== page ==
Tuesday, August 01, 2017

A Lecture To Border Control Agents




A little over a week ago

A San Diego teacher and her two children were detained by Border Patrol agents after she refused to tell them her citizenship status, out of protest after learning her her Latino friends are often questioned at checkpoints far from the Mexico border.

San Diego Shane Parmely wanted to bring attention to what she feels is discrimination and profiling on the part of the Border Patrol at inland immigration checkpoints.

“My entire life, everybody just got waved through. There was no stopping,” Parmely said.

Parmely has blonde hair and a light complexion.

So, when she was recently on vacation and driving through New Mexico and had to go through an immigration checkpoint, far from the border, she refused to tell them her citizenship.

Agents detained her and her children for about 90 minutes.

Her video went viral, local television statements picked up the story, and a Border Control spokesperson issued a statement- consistent with interpretation by the ACLU- explaining

At a Border Patrol checkpoint, an agent may question a vehicle’s occupants about their citizenship, place of birth, and request document proof of immigration status, how legal status was obtained and make quick observations of what is in plain view in the interior of the vehicle. 

During the course of the immigration inspection, if an occupant refuses to answer an agent’s questions, the agent may detain the driver for a reasonable amount of time until he or she can make a determination regarding the occupant’s immigration status.




Interviewed by a local television station, Parmely acknowledged the inconvenience when someone questions what he or she views as an abuse of authority but  "when you see something that is clearly racist, you have a choice." At the checkpoint, she had told one of the officers, "the people that we see you actually making show papers are all brown."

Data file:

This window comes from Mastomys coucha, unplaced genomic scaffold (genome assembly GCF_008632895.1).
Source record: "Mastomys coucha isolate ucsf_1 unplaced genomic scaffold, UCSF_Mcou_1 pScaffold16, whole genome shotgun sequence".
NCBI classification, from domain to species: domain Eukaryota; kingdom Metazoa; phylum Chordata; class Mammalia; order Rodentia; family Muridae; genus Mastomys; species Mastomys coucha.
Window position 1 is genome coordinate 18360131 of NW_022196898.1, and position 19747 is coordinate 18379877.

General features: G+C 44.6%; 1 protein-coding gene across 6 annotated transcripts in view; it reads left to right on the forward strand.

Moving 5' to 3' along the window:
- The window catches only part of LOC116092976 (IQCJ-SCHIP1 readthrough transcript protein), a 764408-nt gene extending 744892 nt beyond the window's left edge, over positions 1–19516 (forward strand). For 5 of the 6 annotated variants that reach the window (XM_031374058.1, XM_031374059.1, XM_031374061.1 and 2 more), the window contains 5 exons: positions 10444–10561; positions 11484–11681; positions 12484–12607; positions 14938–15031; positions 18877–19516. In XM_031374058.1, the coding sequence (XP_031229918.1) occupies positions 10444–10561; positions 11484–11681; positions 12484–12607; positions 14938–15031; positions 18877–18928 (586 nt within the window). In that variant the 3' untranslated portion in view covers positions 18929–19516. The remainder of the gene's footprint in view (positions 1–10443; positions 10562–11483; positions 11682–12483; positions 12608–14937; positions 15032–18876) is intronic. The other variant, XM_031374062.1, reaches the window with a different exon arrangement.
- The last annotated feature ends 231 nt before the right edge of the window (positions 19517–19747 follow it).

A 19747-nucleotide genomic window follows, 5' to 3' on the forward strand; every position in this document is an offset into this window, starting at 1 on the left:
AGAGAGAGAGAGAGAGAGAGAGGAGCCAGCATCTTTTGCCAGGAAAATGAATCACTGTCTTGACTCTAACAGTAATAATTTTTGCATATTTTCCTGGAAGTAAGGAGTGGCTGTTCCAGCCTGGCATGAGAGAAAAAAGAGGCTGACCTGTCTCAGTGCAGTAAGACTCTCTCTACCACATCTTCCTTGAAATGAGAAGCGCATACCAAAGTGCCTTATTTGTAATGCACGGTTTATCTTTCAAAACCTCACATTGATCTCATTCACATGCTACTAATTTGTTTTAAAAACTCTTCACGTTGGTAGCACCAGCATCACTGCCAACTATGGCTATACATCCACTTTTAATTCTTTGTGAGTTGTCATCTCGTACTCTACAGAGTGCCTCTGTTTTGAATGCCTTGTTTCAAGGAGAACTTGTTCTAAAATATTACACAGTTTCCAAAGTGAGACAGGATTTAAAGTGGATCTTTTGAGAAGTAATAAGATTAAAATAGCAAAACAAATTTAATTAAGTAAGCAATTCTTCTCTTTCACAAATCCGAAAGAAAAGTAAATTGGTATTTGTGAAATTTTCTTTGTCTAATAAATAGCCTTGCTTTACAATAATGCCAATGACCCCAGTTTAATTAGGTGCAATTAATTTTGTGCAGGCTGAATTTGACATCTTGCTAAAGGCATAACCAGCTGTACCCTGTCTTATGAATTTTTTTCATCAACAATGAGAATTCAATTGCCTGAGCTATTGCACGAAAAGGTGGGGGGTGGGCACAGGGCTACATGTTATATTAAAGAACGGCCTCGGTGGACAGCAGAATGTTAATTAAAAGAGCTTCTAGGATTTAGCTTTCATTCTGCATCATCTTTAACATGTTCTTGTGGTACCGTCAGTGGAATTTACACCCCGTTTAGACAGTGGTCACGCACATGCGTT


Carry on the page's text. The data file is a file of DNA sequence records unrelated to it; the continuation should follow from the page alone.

Brown?  According to Wikipedia, "brown"

is a metaphor for race based solely on human skin color. In racialist anthropology, the color brown and the term brown people were used to describe a series of hypothesized racial groups that included various populations from North Africa, the Horn of Africa, Western Asia, South Asia, Southeast Asia, North America and South America. 

If Parmely had a clue, by "brown" she was referring to people from various areas, including Southeast Asia, which would suggest the question: is the Border Patrol really stopping ethinic Vietnamese and Indonesians?

Race is an elusive, confusing construct, made no less so because most Latinos probably are white. Presumably, Parmely was referring to Latinos, who may in fact be disproportionately stopped by the Border Patrol. But she didn't complain about discrimination against Latinos or Hispanics, but rather pulled out the New Age term "brown," which is imprecise, inaccurate, and vulnerable to misinterpretation.

This, of course, doesn't make Shane Parmely "racist" or bigoted, though comparing the agents to "brownshirts... in Germany" probably doesn't help.  It does mean that she is taking on a serious issue in a thoughtless, unserious manner.  Better that she research the topic, make a rational case, and by all means- as Officer #2 pointed out- stop blaming the guy or gal stocking shelves at Wal-Mart for the sins of the Walton family.






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